Grain Marketing & Nitrogen Top Ups – by Ben Curtis
- Consider your grain marketing position given the good prices currently being offered for this year and next year’s crop
- Plan your top-up nitrogen strategy
Grain Marketing Nag
Now is potentially a very important time to be having conversations with your grain marketer. If I had said to you at budget time that you could get $317 for APW wheat, many of you would have danced around the kitchen (I would have been up there with you). Actually, prices for barley are in the best ever 1% to 3% and wheat is in the top 15% of historic prices.
Last year, I heard many stories from growers who saw the good prices in July but just waited for a bit more.
Yes, the season is a difficult one for many, but you should still have a view of potential yield. This may well be lower than budget for some, but you can still consider selling grain this early on. I have quite a few clients who have sold up to 50% of budgeted production and their average price looks healthy. The hardest thing is determining production risk. However, at 50% of your current yield estimate the risk of having to wash out contracts is pretty low. It is worth the conversation with your grain marketer. While you are doing that, it might be worth considering looking at contracts for next year; some of these are pretty attractive too.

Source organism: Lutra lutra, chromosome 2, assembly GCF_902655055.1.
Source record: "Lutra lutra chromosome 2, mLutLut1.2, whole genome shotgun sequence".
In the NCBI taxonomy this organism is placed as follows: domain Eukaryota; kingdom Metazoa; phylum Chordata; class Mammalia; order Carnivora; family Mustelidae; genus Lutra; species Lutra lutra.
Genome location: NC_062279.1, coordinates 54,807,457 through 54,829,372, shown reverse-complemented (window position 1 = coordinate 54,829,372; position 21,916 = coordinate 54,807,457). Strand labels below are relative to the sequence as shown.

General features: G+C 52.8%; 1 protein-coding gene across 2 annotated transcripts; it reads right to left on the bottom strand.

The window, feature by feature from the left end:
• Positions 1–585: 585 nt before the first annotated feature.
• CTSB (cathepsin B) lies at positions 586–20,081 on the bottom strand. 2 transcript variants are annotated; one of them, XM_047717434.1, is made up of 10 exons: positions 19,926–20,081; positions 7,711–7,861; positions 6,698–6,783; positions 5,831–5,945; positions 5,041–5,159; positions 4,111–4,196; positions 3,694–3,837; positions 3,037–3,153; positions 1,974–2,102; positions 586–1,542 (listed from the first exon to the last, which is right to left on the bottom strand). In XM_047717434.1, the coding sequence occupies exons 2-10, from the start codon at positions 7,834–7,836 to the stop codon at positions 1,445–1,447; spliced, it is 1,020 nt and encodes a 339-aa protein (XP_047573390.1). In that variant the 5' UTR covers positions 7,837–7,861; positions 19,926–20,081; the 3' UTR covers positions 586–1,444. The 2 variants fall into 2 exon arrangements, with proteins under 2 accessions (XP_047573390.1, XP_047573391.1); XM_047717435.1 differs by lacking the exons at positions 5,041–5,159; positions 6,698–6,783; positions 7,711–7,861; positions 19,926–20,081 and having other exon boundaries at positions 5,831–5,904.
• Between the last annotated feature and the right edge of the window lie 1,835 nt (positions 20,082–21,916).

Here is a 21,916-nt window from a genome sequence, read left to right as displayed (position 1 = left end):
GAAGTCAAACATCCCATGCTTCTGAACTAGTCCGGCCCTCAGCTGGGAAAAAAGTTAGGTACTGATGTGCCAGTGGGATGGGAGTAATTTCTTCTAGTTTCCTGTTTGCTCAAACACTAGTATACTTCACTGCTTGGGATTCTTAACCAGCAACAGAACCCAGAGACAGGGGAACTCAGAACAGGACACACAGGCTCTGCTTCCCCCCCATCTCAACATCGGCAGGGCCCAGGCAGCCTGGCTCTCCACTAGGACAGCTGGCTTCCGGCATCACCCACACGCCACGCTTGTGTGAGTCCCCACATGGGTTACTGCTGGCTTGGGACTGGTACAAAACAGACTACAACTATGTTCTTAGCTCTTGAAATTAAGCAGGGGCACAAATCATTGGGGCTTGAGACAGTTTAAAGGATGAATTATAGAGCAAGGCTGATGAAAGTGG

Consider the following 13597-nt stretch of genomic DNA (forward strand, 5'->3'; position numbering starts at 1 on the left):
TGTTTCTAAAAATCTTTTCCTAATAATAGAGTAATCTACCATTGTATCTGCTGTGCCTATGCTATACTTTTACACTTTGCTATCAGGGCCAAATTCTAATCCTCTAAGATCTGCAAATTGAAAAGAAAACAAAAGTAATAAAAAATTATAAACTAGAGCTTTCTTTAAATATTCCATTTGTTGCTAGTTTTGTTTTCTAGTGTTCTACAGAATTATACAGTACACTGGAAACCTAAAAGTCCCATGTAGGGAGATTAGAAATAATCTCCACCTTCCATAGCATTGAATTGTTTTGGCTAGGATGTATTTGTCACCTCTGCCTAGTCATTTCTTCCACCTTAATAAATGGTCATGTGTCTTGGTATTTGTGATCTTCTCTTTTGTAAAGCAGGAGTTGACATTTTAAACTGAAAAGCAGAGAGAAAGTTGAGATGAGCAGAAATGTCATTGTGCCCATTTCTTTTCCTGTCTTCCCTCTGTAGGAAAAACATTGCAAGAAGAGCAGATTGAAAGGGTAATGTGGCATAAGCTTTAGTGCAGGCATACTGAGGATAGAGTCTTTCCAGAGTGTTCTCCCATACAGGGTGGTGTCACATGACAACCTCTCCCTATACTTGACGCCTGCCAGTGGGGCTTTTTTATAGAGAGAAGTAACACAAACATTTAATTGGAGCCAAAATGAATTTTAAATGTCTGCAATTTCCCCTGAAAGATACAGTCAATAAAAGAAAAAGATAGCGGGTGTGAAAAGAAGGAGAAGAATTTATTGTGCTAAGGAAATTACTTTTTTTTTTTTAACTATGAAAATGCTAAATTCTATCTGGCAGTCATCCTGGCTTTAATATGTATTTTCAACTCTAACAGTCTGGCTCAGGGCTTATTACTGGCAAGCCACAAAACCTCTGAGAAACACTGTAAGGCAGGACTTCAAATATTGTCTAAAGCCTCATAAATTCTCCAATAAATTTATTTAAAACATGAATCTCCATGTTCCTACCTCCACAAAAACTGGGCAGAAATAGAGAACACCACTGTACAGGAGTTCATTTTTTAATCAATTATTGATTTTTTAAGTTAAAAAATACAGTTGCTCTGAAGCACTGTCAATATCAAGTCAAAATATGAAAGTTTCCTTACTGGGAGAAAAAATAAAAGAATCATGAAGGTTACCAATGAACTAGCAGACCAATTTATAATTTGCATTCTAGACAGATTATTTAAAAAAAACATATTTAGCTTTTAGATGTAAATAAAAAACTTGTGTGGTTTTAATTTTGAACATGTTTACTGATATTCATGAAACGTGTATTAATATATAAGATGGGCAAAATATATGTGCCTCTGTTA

Nitrogen Top-ups if Your Yield Potential Improves
It is a hard year to determine how much investment in nitrogen you should make if you are considering top-ups.
It was this time last year that many growers locked the gate after applying their top-up nitrogen, which was calculated on a conservative yield estimate given that conditions were quite dry at the time. It is history now that the season and yield potential improved significantly for many, which left many wheat crops under supplied with nitrogen. This meant that both yield and protein were lower than potential.
Traditional practice is that nitrogen should be applied at or before tillering to maximise yield potential. Jeremy Curry from DPIRD has conducted trials looking at later applications of nitrogen and the effect on yield and protein. Last year, his preliminary trials showed that nitrogen applied at Z31 (stem elongation) still benefited yield as much as earlier applications, but also improved protein. With the later applications, protein increased from 7.5% to 9.5%. There has been similar work conducted with barley.
After stem elongation, there is likely to be less benefit to yield but still a benefit to protein. Applications at half flag emergence will still likely increase protein.
None of this work changes the economic argument of fertilising for yield. You will get the best return on investment by playing the season and topping up nitrogen to the rain limited yield potential. However, there appears to be a sweet spot where you can have it all and improve both yield and protein. If the season improves and yield potential rises then you can also apply even later nitrogen. This may well improve your quality, and although the economics of this are tighter, there could still be a benefit to your bottom line if you improve the grade you deliver into.
One year’s work isn’t enough to make any rules of thumb, but it says to me that we should still keep our options open later in the season.